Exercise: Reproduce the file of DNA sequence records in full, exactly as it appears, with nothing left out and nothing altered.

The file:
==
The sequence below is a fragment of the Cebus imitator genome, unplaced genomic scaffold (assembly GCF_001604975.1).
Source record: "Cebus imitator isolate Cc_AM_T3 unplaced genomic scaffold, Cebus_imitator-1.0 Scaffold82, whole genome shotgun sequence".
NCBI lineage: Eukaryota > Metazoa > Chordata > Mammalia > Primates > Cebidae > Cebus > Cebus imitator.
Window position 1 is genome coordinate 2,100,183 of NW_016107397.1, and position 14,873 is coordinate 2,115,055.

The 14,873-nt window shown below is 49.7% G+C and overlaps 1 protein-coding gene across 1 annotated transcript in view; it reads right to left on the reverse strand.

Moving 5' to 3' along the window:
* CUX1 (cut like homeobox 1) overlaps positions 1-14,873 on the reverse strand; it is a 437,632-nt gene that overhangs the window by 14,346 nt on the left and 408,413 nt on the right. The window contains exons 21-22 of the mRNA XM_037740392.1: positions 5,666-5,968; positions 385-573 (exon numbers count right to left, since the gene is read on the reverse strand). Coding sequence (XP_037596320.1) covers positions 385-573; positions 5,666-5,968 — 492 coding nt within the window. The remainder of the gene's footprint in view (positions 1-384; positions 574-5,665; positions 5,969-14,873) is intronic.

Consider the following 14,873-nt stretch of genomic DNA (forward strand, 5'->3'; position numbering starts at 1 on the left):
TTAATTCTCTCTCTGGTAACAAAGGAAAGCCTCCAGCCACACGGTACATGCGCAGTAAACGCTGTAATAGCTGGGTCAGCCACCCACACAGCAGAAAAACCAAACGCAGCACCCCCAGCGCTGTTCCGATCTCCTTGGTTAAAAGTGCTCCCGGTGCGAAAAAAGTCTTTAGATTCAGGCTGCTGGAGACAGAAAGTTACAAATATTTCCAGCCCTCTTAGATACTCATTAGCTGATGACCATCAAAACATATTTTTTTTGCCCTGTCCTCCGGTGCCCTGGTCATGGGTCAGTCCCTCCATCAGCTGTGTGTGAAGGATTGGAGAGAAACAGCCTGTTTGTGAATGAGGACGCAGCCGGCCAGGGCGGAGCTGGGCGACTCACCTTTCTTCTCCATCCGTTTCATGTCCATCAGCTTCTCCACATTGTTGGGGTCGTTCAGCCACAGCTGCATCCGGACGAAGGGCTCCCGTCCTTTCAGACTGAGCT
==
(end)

The sequence below is a fragment of the Cebus imitator genome, unplaced genomic scaffold (assembly GCF_001604975.1).
Source record: "Cebus imitator isolate Cc_AM_T3 unplaced genomic scaffold, Cebus_imitator-1.0 Scaffold82, whole genome shotgun sequence".
NCBI lineage: Eukaryota > Metazoa > Chordata > Mammalia > Primates > Cebidae > Cebus > Cebus imitator.
Window position 1 is genome coordinate 2,100,183 of NW_016107397.1, and position 14,873 is coordinate 2,115,055.

The 14,873-nt window shown below is 49.7% G+C and overlaps 1 protein-coding gene across 1 annotated transcript in view; it reads right to left on the reverse strand.

Moving 5' to 3' along the window:
* CUX1 (cut like homeobox 1) overlaps positions 1-14,873 on the reverse strand; it is a 437,632-nt gene that overhangs the window by 14,346 nt on the left and 408,413 nt on the right. The window contains exons 21-22 of the mRNA XM_037740392.1: positions 5,666-5,968; positions 385-573 (exon numbers count right to left, since the gene is read on the reverse strand). Coding sequence (XP_037596320.1) covers positions 385-573; positions 5,666-5,968 — 492 coding nt within the window. The remainder of the gene's footprint in view (positions 1-384; positions 574-5,665; positions 5,969-14,873) is intronic.

Consider the following 14,873-nt stretch of genomic DNA (forward strand, 5'->3'; position numbering starts at 1 on the left):
TTAATTCTCTCTCTGGTAACAAAGGAAAGCCTCCAGCCACACGGTACATGCGCAGTAAACGCTGTAATAGCTGGGTCAGCCACCCACACAGCAGAAAAACCAAACGCAGCACCCCCAGCGCTGTTCCGATCTCCTTGGTTAAAAGTGCTCCCGGTGCGAAAAAAGTCTTTAGATTCAGGCTGCTGGAGACAGAAAGTTACAAATATTTCCAGCCCTCTTAGATACTCATTAGCTGATGACCATCAAAACATATTTTTTTTGCCCTGTCCTCCGGTGCCCTGGTCATGGGTCAGTCCCTCCATCAGCTGTGTGTGAAGGATTGGAGAGAAACAGCCTGTTTGTGAATGAGGACGCAGCCGGCCAGGGCGGAGCTGGGCGACTCACCTTTCTTCTCCATCCGTTTCATGTCCATCAGCTTCTCCACATTGTTGGGGTCGTTCAGCCACAGCTGCATCCGGACGAAGGGCTCCCGTCCTTTCAGACTGAGCT